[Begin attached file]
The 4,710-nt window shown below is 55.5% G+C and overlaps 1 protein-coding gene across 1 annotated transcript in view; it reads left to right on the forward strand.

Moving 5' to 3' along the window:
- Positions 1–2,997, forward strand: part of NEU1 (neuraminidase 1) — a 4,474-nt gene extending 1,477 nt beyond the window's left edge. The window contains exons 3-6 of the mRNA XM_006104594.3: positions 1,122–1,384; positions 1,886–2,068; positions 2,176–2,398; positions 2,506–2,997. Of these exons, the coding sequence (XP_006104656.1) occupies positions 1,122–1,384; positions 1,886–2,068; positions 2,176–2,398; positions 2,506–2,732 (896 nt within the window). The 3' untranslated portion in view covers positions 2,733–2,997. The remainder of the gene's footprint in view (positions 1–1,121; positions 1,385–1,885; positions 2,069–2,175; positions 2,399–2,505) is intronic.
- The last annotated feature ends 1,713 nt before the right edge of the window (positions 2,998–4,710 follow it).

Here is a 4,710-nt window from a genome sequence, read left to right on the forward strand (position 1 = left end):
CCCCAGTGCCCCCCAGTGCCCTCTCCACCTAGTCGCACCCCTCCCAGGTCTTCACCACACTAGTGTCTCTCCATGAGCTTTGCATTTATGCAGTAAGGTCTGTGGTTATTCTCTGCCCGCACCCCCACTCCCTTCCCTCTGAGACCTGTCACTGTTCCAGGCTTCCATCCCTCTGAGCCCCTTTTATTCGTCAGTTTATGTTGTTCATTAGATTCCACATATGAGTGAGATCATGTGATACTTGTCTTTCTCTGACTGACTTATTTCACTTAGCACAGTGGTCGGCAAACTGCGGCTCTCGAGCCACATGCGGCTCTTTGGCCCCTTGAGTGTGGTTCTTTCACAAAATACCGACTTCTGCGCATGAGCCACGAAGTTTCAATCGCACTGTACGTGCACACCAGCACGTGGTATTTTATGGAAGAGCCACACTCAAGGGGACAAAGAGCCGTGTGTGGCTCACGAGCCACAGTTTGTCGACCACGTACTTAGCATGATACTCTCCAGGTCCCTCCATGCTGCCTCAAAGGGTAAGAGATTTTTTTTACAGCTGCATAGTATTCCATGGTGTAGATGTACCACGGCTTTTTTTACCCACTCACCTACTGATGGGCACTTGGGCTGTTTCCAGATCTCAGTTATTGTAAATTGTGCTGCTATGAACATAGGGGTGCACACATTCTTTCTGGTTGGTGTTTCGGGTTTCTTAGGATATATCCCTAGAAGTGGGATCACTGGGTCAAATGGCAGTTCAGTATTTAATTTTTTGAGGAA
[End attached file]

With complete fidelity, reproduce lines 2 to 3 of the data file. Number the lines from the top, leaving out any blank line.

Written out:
Moving 5' to 3' along the window:
- Positions 1–2,997, forward strand: part of NEU1 (neuraminidase 1) — a 4,474-nt gene extending 1,477 nt beyond the window's left edge. The window contains exons 3-6 of the mRNA XM_006104594.3: positions 1,122–1,384; positions 1,886–2,068; positions 2,176–2,398; positions 2,506–2,997. Of these exons, the coding sequence (XP_006104656.1) occupies positions 1,122–1,384; positions 1,886–2,068; positions 2,176–2,398; positions 2,506–2,732 (896 nt within the window). The 3' untranslated portion in view covers positions 2,733–2,997. The remainder of the gene's footprint in view (positions 1–1,121; positions 1,385–1,885; positions 2,069–2,175; positions 2,399–2,505) is intronic.